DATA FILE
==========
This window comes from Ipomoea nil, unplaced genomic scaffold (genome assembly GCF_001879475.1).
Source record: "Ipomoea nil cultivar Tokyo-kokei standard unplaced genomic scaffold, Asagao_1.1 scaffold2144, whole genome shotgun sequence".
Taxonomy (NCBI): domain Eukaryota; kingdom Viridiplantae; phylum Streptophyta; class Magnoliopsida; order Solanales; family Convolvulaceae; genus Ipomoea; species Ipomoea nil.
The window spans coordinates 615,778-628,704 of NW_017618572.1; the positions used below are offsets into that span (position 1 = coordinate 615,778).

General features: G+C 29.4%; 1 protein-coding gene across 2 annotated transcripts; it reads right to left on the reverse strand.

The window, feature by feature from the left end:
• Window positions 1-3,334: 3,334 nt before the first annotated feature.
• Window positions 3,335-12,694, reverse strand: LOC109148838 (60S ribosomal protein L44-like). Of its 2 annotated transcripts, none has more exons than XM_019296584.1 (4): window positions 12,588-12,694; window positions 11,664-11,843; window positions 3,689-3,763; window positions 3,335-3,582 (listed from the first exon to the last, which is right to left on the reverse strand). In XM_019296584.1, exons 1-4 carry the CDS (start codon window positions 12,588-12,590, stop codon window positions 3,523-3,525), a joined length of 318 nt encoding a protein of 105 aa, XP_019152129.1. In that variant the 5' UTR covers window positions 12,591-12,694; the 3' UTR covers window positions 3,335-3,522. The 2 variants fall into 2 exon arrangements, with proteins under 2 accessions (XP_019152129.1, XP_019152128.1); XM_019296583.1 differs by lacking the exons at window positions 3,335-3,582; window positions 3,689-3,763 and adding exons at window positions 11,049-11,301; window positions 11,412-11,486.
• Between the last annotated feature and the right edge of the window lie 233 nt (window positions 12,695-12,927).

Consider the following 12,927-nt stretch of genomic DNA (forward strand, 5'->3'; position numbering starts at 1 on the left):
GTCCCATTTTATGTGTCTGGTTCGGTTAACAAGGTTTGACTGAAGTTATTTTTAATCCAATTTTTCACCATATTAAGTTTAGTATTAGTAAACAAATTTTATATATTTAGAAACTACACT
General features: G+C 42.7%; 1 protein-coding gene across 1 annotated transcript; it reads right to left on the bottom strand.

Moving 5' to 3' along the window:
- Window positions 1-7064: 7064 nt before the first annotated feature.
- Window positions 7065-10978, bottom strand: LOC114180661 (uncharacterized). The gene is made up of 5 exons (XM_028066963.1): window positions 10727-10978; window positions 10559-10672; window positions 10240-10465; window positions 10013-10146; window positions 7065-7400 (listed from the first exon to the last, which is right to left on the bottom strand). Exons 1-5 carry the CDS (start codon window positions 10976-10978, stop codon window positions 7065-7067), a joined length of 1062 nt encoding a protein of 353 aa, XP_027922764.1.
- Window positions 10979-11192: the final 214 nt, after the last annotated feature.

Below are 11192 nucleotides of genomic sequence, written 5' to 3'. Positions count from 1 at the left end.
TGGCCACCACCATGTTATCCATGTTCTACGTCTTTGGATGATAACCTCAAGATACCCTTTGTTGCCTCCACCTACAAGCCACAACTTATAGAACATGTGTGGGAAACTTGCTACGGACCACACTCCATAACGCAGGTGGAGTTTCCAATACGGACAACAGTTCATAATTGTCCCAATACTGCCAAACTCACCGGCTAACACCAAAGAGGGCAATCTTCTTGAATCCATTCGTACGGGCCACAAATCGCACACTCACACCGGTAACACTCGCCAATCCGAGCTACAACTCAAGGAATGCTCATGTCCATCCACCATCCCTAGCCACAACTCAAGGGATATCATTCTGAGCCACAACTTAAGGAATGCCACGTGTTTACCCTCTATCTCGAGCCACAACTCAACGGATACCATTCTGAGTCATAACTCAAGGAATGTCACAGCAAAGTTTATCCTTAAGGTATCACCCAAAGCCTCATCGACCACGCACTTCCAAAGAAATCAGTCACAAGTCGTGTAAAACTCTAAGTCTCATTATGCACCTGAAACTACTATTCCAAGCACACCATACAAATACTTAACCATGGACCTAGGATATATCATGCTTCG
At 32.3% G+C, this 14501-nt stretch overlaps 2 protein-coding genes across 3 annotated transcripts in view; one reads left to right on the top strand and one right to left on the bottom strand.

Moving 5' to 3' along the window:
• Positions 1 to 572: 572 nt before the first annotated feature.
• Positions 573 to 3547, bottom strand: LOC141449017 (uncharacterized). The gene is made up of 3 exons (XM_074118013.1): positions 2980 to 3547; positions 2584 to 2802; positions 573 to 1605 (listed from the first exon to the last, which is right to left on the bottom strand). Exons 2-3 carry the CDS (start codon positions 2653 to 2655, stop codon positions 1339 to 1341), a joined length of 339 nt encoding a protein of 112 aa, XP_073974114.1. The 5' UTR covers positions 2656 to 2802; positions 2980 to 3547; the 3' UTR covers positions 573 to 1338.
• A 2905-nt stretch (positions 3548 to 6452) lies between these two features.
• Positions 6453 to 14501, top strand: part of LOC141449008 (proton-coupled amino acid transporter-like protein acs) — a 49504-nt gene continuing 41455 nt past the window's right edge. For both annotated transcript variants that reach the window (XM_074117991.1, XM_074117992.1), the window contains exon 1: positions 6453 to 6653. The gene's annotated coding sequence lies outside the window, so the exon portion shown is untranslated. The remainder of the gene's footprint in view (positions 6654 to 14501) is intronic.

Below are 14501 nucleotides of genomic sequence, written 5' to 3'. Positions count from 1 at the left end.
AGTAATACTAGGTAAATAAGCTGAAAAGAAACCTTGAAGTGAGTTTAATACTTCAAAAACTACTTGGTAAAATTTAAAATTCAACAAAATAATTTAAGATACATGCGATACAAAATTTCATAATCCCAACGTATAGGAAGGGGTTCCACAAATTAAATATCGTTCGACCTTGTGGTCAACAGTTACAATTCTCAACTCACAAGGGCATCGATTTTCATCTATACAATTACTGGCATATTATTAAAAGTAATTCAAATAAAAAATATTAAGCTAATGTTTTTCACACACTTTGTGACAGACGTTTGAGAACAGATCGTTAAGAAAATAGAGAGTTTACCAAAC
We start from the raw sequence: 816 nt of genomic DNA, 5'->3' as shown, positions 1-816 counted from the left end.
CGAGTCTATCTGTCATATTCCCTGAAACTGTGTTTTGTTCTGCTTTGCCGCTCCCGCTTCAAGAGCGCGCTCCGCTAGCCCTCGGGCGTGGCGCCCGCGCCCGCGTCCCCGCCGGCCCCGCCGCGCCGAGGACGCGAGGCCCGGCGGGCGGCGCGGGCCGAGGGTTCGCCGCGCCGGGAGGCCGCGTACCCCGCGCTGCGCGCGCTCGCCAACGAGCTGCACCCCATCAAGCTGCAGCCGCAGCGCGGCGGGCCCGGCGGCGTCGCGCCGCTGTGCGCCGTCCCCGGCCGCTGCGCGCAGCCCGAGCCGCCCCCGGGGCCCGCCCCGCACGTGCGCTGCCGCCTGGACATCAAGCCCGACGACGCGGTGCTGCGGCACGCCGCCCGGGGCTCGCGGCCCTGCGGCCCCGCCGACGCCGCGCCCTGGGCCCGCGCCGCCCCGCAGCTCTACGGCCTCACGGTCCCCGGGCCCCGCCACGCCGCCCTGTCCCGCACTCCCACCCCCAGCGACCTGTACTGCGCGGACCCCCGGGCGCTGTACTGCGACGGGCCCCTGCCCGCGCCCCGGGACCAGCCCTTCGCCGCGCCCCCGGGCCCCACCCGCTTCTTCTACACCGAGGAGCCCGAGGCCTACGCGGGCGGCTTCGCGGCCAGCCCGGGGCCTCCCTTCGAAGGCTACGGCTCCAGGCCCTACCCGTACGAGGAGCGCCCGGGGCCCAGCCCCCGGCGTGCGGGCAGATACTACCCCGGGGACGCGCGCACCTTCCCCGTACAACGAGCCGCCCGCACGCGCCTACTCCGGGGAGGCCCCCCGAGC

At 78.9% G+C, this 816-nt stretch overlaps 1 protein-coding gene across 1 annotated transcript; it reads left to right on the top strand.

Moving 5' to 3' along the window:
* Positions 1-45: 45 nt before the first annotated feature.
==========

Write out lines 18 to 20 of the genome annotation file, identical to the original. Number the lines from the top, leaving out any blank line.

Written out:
TGGCCACCACCATGTTATCCATGTTCTACGTCTTTGGATGATAACCTCAAGATACCCTTTGTTGCCTCCACCTACAAGCCACAACTTATAGAACATGTGTGGGAAACTTGCTACGGACCACACTCCATAACGCAGGTGGAGTTTCCAATACGGACAACAGTTCATAATTGTCCCAATACTGCCAAACTCACCGGCTAACACCAAAGAGGGCAATCTTCTTGAATCCATTCGTACGGGCCACAAATCGCACACTCACACCGGTAACACTCGCCAATCCGAGCTACAACTCAAGGAATGCTCATGTCCATCCACCATCCCTAGCCACAACTCAAGGGATATCATTCTGAGCCACAACTTAAGGAATGCCACGTGTTTACCCTCTATCTCGAGCCACAACTCAACGGATACCATTCTGAGTCATAACTCAAGGAATGTCACAGCAAAGTTTATCCTTAAGGTATCACCCAAAGCCTCATCGACCACGCACTTCCAAAGAAATCAGTCACAAGTCGTGTAAAACTCTAAGTCTCATTATGCACCTGAAACTACTATTCCAAGCACACCATACAAATACTTAACCATGGACCTAGGATATATCATGCTTCG
At 32.3% G+C, this 14501-nt stretch overlaps 2 protein-coding genes across 3 annotated transcripts in view; one reads left to right on the top strand and one right to left on the bottom strand.

Moving 5' to 3' along the window: